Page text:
Last week on Regent’s Street, Miu Miu – one of the brands I definitely love – was hosting an exclusive 3-day event. Men could join the event only if they were invited by women. You could discover and eventually buy the next collection.
The happy few could also listen to Alice Rawsthorn (design critic of the International Herald Tribune) or Penny Martin ( Editor in Chief of The Gentlewoman magazine) talking about female role models. They also had a chance to watch Women’s Tales (The Powder Room, directed by Zoe Cassavetes, Muta by Lucrecia Martel, The Woman Dress by Giada Colagrande, and It’s Getting Late by Massy Tadjedin).You can have a look on Miu Miu’s website. And read a summary of the event on Style Bubble.
There’s something annoying to my mind with this “club” approach.
I think that in order to tackle inequalities between women and men, we should all go beyond genre and what mother Nature gave us. Because if we keep on faking a commitment for women by excluding men, it would mean that the problem is men…or women.
It’s definitely wrong. Education is at stake, and it’s diffused by parents, school, institutions. In order to overpass the stereotypes and the constraints, we should establish targets, objectives, based on a common good. Enemy is culture, not people per se.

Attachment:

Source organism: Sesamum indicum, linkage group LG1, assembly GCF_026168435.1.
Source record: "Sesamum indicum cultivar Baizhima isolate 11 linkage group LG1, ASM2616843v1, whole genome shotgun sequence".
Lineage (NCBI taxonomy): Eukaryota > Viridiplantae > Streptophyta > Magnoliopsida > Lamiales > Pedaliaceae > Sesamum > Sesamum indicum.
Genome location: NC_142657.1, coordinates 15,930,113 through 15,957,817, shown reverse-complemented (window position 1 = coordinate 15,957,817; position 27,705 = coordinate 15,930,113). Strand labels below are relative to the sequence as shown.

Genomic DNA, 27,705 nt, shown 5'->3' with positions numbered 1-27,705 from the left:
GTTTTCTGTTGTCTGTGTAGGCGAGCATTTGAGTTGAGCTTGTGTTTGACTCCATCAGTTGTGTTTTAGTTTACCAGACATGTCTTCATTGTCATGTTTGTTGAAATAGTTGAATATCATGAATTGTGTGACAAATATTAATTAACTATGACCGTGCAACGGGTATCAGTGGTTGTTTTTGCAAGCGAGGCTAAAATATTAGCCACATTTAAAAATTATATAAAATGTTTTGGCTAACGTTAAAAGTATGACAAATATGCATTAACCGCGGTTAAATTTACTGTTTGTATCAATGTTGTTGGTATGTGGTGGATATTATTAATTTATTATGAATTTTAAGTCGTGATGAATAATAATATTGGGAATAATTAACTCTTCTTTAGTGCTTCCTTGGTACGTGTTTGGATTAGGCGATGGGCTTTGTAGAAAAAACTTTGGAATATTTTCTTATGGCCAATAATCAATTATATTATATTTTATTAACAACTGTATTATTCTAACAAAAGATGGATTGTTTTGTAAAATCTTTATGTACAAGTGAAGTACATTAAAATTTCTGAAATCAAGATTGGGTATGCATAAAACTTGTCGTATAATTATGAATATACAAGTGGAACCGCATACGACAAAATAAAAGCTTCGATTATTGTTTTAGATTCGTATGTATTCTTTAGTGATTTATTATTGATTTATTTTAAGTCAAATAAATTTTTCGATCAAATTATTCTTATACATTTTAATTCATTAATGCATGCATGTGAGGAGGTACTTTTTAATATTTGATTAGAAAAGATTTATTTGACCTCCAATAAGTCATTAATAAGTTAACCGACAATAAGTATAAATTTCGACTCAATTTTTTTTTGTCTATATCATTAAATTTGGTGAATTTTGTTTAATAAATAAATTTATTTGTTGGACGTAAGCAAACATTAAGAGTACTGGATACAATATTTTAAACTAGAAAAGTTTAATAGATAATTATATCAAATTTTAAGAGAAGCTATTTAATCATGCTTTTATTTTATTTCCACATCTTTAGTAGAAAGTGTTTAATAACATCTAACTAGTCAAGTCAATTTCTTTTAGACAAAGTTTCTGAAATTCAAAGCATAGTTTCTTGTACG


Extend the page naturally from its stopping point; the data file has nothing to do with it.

Affirmative action is cool but it’s just a tactic. And in this case, an exclusive club in which you could not go as a man (but that you could follow on Facebook Fan Page, we’re in a marketing world after all) is just a PR gimmick. People invited were people who would have been invited anyway. People who were speaking were people already well established, with ideas already well diffused in an inner circle. Nothing new. Nothing about subcultures, nothing about new sorts of men and women changing the world. Nothing about us.
L’entre soi is nice as a lobbying tool. But it should not be set up as the general rule for the general public. What’s happened in Regent’s Street remained there.